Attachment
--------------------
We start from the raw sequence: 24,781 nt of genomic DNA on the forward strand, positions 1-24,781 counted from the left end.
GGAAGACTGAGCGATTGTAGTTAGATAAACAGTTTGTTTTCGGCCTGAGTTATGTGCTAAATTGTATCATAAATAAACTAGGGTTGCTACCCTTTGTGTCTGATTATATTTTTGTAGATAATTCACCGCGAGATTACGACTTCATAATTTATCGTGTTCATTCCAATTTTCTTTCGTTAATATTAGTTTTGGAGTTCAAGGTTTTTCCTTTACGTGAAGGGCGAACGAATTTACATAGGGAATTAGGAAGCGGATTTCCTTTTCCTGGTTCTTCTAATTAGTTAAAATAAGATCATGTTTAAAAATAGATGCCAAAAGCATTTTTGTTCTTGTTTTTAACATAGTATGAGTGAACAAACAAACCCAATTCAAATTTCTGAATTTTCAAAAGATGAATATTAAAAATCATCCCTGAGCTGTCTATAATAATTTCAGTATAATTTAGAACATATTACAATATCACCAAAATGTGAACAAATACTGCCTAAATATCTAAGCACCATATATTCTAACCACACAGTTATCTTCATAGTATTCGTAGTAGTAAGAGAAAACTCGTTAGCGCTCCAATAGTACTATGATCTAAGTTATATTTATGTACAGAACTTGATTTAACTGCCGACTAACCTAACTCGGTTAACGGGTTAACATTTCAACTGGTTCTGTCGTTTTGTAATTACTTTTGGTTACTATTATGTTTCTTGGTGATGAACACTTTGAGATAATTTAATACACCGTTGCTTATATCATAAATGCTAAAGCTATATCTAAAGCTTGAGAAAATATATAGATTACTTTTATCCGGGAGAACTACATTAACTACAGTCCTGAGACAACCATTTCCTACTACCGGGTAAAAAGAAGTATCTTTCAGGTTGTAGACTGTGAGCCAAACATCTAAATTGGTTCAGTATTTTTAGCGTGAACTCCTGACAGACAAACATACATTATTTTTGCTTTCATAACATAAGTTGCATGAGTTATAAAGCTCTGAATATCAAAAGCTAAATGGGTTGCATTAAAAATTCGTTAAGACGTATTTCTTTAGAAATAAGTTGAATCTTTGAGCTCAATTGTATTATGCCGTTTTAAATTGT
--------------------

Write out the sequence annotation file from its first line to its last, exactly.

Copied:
We start from the raw sequence: 24,781 nt of genomic DNA on the forward strand, positions 1-24,781 counted from the left end.
GGAAGACTGAGCGATTGTAGTTAGATAAACAGTTTGTTTTCGGCCTGAGTTATGTGCTAAATTGTATCATAAATAAACTAGGGTTGCTACCCTTTGTGTCTGATTATATTTTTGTAGATAATTCACCGCGAGATTACGACTTCATAATTTATCGTGTTCATTCCAATTTTCTTTCGTTAATATTAGTTTTGGAGTTCAAGGTTTTTCCTTTACGTGAAGGGCGAACGAATTTACATAGGGAATTAGGAAGCGGATTTCCTTTTCCTGGTTCTTCTAATTAGTTAAAATAAGATCATGTTTAAAAATAGATGCCAAAAGCATTTTTGTTCTTGTTTTTAACATAGTATGAGTGAACAAACAAACCCAATTCAAATTTCTGAATTTTCAAAAGATGAATATTAAAAATCATCCCTGAGCTGTCTATAATAATTTCAGTATAATTTAGAACATATTACAATATCACCAAAATGTGAACAAATACTGCCTAAATATCTAAGCACCATATATTCTAACCACACAGTTATCTTCATAGTATTCGTAGTAGTAAGAGAAAACTCGTTAGCGCTCCAATAGTACTATGATCTAAGTTATATTTATGTACAGAACTTGATTTAACTGCCGACTAACCTAACTCGGTTAACGGGTTAACATTTCAACTGGTTCTGTCGTTTTGTAATTACTTTTGGTTACTATTATGTTTCTTGGTGATGAACACTTTGAGATAATTTAATACACCGTTGCTTATATCATAAATGCTAAAGCTATATCTAAAGCTTGAGAAAATATATAGATTACTTTTATCCGGGAGAACTACATTAACTACAGTCCTGAGACAACCATTTCCTACTACCGGGTAAAAAGAAGTATCTTTCAGGTTGTAGACTGTGAGCCAAACATCTAAATTGGTTCAGTATTTTTAGCGTGAACTCCTGACAGACAAACATACATTATTTTTGCTTTCATAACATAAGTTGCATGAGTTATAAAGCTCTGAATATCAAAAGCTAAATGGGTTGCATTAAAAATTCGTTAAGACGTATTTCTTTAGAAATAAGTTGAATCTTTGAGCTCAATTGTATTATGCCGTTTTAAATTGT